The Long-Awaited Pamela's First Musical at Last Comes to the Stage
The show, based on Wendy Wasserstein's children's book, gets a full production at Two River Theater.
What was your first musical? It's a question theater fans love to ask one another, in part because that fledgling experience is an entry point to the magic of the stage. Whatever your first show, it was an initiation into a new world.
That milestone event in the life of a child is the subject of Pamela's First Musical, now having its world premiere at Two River Theater. The musical's journey to Red Bank, New Jersey, however, was uncertain for many years. Pulitzer Prize winner Wendy Wasserstein published a children's book of the same name in 1996, and the theatrical potential of its story captured the attention of legendary Tony Award-winning composer Cy Coleman, who agreed to write the score for a musical adaptation. Wasserstein and playwright Christopher Durang penned the book, and David Zippel wrote the lyrics, but both Wasserstein and Coleman died before the show made it to the stage. The closest it came to a staging was a benefit concert, starring Donna Murphy and Christian Borle, that was held in 2008, and despite a couple attempts to mount it elsewhere in a full production, the musical never had a run.
Until now. Twelve years after Wasserstein's death, Pamela's First Musical can now be seen in a delightful production with a marvelous cast, featuring Carolee Carmello as Aunt Louise, Howard McGillin as Pamela's father, and talented young actor Sarah McKinley Austin in the title role. The 90-minute, family-friendly love letter to Broadway captures the thrill of theater from the perspective of a child experiencing it for the first time. Though the show is still finding its stage legs, with some tweaking it seems destined to move to a larger venue.
The story revolves around Pamela, a highly imaginative girl who dreams of winning awards — which she sings about in the enchanting "Broadway Song" — but she is fed up with her family. Her widower father doesn't seem to connect with her anymore, and now he's dating a health nut (Erica Dorfler, brilliant in several roles) who wants Pamela to be besties with her annoying daughter (a comical Hillary Fisher). To make matters worse, Pamela's brothers (Wesley J. Barnes and Blake Zolfo as a humorous duo throughout the show) won't stop teasing her. On her 11th birthday, sophisticated, fun-loving Aunt Louise sweeps into town to whisk her niece away to New York City to see her first musical — unbeknownst to her father.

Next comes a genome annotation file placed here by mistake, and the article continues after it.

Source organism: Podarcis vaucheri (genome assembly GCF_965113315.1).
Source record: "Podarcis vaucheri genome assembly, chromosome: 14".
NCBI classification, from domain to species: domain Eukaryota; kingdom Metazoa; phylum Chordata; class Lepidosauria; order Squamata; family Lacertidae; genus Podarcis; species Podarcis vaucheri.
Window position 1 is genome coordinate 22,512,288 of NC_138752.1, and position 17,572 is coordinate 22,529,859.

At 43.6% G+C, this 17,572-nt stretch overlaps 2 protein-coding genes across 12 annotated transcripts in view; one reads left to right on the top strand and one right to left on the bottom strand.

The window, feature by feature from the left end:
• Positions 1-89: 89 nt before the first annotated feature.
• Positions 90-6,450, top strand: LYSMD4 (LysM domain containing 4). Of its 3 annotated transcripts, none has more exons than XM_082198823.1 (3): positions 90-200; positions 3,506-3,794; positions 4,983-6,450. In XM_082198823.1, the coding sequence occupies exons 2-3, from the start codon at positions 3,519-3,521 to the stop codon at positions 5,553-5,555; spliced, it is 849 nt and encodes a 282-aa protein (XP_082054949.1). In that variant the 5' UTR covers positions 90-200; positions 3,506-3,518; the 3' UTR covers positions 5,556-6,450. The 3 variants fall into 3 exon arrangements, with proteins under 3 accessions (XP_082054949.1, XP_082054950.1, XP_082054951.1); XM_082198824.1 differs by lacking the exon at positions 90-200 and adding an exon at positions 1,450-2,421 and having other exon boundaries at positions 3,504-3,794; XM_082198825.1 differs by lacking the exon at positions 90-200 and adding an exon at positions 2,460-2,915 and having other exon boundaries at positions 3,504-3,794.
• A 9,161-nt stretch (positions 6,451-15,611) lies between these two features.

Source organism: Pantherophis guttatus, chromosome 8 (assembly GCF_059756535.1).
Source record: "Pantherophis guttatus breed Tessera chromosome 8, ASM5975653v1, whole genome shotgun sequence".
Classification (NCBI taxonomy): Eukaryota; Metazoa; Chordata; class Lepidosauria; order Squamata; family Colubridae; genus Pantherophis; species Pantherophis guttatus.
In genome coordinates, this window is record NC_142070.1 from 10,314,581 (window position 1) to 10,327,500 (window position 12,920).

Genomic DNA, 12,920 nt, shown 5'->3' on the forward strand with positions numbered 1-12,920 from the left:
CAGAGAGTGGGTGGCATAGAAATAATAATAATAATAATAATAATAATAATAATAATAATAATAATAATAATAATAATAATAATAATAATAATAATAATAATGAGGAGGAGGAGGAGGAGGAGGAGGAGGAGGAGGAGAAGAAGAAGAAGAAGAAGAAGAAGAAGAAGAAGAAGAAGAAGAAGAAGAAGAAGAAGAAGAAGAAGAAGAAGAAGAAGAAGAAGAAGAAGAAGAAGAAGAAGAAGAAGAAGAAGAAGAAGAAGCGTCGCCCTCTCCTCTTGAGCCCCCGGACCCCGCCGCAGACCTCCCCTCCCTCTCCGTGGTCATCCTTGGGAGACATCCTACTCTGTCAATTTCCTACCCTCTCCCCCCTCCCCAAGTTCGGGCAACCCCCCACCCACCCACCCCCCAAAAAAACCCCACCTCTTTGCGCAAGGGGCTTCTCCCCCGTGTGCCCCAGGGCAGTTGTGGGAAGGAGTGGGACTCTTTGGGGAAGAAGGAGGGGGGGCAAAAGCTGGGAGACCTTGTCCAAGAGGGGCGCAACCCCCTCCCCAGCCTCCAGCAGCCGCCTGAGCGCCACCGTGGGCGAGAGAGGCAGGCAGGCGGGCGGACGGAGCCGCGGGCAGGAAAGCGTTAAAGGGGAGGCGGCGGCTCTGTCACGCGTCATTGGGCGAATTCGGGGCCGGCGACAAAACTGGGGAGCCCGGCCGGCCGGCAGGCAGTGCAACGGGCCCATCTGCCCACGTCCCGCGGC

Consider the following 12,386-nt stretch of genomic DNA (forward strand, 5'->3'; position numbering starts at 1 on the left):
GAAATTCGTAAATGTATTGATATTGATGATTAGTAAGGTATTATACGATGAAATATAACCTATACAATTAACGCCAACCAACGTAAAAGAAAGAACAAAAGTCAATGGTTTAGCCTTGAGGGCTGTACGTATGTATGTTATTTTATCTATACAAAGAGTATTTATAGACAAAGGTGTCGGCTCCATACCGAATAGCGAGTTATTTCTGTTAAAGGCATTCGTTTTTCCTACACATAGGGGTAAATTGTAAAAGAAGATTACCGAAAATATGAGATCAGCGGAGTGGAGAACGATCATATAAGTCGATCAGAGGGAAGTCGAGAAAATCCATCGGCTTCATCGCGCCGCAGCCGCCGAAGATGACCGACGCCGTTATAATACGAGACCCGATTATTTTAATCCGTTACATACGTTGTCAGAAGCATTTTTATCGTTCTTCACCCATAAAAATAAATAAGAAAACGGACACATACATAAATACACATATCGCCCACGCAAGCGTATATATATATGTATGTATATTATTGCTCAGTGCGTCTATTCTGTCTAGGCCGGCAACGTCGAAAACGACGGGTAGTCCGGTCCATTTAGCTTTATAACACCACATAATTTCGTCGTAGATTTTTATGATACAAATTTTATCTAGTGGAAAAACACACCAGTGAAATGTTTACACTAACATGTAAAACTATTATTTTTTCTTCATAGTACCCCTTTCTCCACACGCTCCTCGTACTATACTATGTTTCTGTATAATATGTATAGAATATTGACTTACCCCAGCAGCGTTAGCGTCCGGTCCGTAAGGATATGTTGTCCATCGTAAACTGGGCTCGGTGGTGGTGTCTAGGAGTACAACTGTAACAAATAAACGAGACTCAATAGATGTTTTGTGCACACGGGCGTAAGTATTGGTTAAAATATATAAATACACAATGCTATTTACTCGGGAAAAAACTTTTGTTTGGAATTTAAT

On the way to the show, Aunt Louise, who coos "dahhhling" at everyone, treats Pamela to a fancy meal at Sardi's, a shopping spree (featuring fabulous costumes by Gabriel Berry), and a backstage visit with a producer (David Garrison, who sings the hilarious satire of theater critics "I Know What I Like"). While Pamela watches a nutty Sound of Music-themed musical called The Best Use of Feet, her father frantically searches for her until they reunite and discover that they have a greater connection than they realized.
Some elements of Pamela's First Musical seem ready for Broadway. David Gallo and Viveca Gardiner's set captures the whimsy of a child's imagination, with its surreally shaped furniture and pastel hues. David Lander's exuberant lighting also clearly illustrates the liveliness of Pamela's imagination and the dullness of her family's "normal" world.
For all the dramatic potential of the story, however, Graciela Daniele directs this production like a Broadway musical in miniature. All the pieces for something bigger are here: a great cast, memorable songs, and a fast-paced, exciting narrative. But for a show about the Great White Way, Pamela's First Musical in its current incarnation feels small. Carmello gives a hilarious performance as Aunt Louise while never taking her character to the over-the-top, Auntie Mame-like portrayal we know this character could sustain. McGillin's father seems to fade into the background until his poignant song near the end, "You Make Me Proud." Daniele's choreography too feels understated. During the riotous clothes-shopping song, "Reinvent Yourself," featuring Nick Cearley in a standout performance as the sales clerk Robert, the voguing ensemble members enter with an exciting dance routine that seems to end before it has begun.
Yet despite the reserved direction, there's much to recommend Pamela's First Musical. Its story will appeal to younger audience members, while its satirical jokes and insider references (two characters are named Nathan Hines Kline and Betty Songheim) will amuse theater-loving grown-ups. When answering the question "What was your first musical?," a new generation of theatergoers ought to be able to answer, "Pamela's First Musical."